During Patxi Lopez’s (PSE) tenure, two major developments happened in the Basque Country. Most importantly, ETA declared a unilateral and definitive ceasefire (which has had so far no response from the Spanish government), but also, politically, all Basque left-wing and pro-independence parties (amongst them EFA parties Eusko Alkartasuna and Aralar) decided to join up in a single coalition: EH Bildu; making it the first time in Basque elections where a single pro-independence list stood up. The results in 2012 where positive, with the ousting of the unionist Lehendakari, electing PNV’s Iñigo Urkullu as new Basque President, and also because EH Bildu became the leading party in the opposition. The perspectives were encouraging, with a nationalist majority in parliament, and a new Lehendakari that had declared 2012-2016 as the “crucial term for peace and a new status for the Basque Country”.

All the hope of 2012 was proved to be a false hope, as the Spanish government has made no efforts to bring the armed conflict to an end, and the Basque government continuously postponed the re-opening of the self-determination process. And that was the background of the 2016 Basque election, a background of broken promises and an everlasting standstill for Basque peace and national liberation.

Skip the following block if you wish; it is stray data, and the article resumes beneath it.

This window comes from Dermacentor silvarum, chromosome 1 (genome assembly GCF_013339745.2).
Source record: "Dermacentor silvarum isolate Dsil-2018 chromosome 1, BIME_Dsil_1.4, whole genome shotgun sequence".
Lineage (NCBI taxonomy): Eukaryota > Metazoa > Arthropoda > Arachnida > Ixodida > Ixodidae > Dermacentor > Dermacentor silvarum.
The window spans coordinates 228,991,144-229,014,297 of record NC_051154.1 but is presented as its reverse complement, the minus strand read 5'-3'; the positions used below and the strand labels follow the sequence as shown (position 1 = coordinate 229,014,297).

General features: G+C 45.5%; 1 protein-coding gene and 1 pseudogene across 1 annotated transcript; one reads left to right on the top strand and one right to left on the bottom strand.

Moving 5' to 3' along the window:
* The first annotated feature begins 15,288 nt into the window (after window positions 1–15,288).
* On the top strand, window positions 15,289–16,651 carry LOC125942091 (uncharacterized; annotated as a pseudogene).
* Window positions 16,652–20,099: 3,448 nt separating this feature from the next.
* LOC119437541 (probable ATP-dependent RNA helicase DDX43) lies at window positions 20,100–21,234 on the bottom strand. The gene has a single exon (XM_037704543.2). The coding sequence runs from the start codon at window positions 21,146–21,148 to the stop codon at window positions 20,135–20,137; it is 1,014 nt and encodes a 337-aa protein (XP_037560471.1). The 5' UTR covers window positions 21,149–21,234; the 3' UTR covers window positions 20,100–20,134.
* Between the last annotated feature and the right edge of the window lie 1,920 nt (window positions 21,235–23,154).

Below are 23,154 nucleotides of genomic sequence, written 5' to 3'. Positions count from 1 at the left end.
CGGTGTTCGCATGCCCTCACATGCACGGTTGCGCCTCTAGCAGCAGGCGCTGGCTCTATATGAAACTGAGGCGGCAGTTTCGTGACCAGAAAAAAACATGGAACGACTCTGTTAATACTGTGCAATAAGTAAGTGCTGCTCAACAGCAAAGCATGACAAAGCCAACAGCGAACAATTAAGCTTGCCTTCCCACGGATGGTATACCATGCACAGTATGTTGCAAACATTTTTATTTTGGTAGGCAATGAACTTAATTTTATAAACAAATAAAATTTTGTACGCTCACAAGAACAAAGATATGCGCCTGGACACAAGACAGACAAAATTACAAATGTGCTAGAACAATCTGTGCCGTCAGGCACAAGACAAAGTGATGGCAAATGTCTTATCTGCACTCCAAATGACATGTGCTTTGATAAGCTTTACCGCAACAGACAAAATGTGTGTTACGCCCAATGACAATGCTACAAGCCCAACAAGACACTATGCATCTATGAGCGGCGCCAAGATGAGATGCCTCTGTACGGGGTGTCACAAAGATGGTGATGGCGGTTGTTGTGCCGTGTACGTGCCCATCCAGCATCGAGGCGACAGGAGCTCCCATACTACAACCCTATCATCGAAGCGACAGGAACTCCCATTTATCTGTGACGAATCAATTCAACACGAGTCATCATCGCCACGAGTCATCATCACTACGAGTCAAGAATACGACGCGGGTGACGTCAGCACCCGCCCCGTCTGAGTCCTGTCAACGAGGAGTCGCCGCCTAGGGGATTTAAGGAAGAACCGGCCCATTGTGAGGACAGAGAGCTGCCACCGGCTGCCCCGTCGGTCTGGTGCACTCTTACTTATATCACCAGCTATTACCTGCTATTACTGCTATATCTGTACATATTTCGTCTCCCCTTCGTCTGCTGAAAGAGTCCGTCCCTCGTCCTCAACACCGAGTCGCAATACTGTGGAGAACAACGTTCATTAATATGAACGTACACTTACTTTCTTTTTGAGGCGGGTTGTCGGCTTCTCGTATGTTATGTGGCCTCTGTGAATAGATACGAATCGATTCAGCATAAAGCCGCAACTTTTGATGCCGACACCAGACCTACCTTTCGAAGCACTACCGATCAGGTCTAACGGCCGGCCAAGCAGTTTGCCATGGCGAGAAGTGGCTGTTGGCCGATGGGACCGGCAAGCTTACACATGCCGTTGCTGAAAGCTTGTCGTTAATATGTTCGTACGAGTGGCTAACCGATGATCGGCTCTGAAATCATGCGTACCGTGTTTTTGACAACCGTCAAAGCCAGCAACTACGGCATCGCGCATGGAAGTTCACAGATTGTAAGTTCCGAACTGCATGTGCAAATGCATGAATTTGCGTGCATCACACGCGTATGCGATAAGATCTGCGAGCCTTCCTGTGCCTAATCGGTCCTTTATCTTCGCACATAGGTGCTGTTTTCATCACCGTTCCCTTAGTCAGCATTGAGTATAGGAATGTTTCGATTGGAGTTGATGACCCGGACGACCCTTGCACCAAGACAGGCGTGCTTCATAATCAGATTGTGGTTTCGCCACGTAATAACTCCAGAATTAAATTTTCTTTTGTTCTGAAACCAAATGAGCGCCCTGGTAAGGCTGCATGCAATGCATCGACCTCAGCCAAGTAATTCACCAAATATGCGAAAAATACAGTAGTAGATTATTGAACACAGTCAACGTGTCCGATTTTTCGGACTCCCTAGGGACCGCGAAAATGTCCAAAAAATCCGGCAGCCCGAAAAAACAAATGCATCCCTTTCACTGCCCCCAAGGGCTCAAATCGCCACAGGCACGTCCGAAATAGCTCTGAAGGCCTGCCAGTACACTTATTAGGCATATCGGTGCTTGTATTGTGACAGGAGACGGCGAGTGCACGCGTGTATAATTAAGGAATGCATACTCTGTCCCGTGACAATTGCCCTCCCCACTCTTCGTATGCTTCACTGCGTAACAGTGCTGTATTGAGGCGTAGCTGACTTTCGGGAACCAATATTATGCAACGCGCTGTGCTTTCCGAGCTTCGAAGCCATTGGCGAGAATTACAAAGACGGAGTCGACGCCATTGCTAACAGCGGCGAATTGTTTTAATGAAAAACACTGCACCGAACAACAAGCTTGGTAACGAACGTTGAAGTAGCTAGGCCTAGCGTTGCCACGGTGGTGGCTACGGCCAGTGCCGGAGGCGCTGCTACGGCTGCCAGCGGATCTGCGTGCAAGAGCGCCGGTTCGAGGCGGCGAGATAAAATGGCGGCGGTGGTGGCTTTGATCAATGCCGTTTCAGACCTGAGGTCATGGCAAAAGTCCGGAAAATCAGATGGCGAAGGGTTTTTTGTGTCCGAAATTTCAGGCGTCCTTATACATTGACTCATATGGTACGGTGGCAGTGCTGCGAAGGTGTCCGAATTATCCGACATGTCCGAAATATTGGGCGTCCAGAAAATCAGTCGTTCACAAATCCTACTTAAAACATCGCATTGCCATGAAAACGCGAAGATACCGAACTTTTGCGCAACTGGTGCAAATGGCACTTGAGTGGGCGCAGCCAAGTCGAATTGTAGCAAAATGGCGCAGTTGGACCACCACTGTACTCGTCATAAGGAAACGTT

One month before the election, the Spanish justice intervened, and as it had done in previous decades, declared that certain individuals had no right to stand for office. It was the case of Arnaldo Otegi, leader of EH Bildu coalition, and who had just been freed from jail after completing his whole sentence (Otegi was imprisoned in 2009 for attempting to create a new “abertzale left” party, committed to peace, as much as the Sinn Fein did during the Northern Irish peace process). Another important difference with the 2012 election was the surge of Podemos, as a “federal” alternative to EH Bildu’s left-wing platform.